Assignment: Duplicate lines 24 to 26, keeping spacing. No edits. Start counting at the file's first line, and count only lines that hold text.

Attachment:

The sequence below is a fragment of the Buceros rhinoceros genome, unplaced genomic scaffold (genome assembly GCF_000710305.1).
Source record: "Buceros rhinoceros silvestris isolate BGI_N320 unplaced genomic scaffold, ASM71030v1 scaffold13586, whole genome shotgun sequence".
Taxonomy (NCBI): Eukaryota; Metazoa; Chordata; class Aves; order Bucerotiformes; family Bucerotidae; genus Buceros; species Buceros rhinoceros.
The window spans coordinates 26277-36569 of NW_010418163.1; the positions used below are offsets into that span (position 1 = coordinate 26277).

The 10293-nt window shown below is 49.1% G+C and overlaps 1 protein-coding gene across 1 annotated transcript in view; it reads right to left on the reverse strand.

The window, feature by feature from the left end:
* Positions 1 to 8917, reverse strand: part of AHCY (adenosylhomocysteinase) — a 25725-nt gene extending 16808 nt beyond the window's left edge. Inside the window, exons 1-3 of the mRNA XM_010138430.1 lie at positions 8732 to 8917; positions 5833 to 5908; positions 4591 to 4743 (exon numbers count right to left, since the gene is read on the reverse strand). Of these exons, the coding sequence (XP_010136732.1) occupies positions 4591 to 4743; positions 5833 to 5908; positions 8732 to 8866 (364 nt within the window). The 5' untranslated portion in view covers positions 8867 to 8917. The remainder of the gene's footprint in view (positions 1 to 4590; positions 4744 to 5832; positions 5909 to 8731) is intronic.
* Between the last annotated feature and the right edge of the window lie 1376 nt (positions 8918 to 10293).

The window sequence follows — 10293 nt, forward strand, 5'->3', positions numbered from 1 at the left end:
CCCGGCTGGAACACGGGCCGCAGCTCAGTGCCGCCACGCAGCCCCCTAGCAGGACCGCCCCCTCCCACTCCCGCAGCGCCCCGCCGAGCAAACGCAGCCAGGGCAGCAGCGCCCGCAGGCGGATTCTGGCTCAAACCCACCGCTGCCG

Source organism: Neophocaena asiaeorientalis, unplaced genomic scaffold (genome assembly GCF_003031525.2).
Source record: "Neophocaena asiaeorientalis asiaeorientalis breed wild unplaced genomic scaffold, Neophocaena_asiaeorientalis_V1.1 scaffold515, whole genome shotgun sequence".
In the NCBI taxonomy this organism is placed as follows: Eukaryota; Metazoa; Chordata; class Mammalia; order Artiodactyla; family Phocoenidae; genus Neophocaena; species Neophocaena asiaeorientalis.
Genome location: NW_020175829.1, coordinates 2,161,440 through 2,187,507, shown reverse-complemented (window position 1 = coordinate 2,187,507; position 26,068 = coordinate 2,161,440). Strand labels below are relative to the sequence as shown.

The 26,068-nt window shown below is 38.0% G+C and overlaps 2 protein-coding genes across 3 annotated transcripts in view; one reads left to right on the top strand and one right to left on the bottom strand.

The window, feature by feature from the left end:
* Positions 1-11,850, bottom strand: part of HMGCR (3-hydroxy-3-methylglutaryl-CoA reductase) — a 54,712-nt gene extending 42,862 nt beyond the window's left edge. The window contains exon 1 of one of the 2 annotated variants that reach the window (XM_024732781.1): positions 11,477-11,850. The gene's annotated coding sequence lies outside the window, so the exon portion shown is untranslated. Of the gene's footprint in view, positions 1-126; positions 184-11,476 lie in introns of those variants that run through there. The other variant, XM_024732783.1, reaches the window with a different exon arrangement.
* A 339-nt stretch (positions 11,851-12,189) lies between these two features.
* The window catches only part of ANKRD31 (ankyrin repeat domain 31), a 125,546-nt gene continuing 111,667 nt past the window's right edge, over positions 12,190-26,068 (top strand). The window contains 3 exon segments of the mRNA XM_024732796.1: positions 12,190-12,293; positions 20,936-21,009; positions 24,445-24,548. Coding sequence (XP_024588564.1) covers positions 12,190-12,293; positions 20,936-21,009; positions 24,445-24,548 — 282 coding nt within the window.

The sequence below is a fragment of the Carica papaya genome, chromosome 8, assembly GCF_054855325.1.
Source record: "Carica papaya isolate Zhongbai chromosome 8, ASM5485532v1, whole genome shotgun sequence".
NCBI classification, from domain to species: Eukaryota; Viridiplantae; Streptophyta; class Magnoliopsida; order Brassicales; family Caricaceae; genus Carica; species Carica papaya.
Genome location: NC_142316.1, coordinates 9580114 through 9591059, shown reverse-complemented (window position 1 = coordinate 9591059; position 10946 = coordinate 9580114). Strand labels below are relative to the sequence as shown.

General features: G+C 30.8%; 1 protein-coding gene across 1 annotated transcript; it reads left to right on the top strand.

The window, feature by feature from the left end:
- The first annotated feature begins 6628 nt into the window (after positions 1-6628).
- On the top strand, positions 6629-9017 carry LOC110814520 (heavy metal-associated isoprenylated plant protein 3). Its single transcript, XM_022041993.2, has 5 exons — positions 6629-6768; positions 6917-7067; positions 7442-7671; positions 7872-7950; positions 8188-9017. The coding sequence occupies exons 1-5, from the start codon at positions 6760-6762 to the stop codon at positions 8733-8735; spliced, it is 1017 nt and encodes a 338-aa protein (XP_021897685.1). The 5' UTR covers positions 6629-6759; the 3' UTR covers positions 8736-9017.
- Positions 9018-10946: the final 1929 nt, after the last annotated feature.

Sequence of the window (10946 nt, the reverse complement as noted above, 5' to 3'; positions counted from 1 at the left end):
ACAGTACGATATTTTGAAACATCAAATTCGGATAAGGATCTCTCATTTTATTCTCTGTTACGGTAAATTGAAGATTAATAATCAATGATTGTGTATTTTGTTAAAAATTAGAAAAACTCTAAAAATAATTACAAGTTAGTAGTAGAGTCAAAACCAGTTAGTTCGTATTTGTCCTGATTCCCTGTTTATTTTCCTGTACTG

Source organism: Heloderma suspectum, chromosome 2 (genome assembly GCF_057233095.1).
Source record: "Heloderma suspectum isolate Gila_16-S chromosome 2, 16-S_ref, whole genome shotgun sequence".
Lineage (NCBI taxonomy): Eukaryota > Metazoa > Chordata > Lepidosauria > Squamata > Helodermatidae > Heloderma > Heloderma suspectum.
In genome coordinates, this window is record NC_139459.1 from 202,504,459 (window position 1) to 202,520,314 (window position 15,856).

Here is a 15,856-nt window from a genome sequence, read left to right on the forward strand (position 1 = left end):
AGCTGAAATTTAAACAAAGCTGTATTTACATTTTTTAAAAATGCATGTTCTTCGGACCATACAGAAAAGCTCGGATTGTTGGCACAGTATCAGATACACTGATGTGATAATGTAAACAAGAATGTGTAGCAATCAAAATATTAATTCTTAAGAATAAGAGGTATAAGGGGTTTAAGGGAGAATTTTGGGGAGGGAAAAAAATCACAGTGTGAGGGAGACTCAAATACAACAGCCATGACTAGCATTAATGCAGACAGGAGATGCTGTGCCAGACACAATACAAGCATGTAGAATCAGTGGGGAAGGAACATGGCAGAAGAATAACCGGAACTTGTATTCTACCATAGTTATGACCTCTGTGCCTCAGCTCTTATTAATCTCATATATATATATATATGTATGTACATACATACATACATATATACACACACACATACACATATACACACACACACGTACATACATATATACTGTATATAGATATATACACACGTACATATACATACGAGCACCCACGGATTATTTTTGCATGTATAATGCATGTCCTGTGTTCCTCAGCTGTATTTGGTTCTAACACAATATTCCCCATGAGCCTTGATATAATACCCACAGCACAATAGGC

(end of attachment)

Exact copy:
General features: G+C 30.8%; 1 protein-coding gene across 1 annotated transcript; it reads left to right on the top strand.

The window, feature by feature from the left end:
- The first annotated feature begins 6628 nt into the window (after positions 1-6628).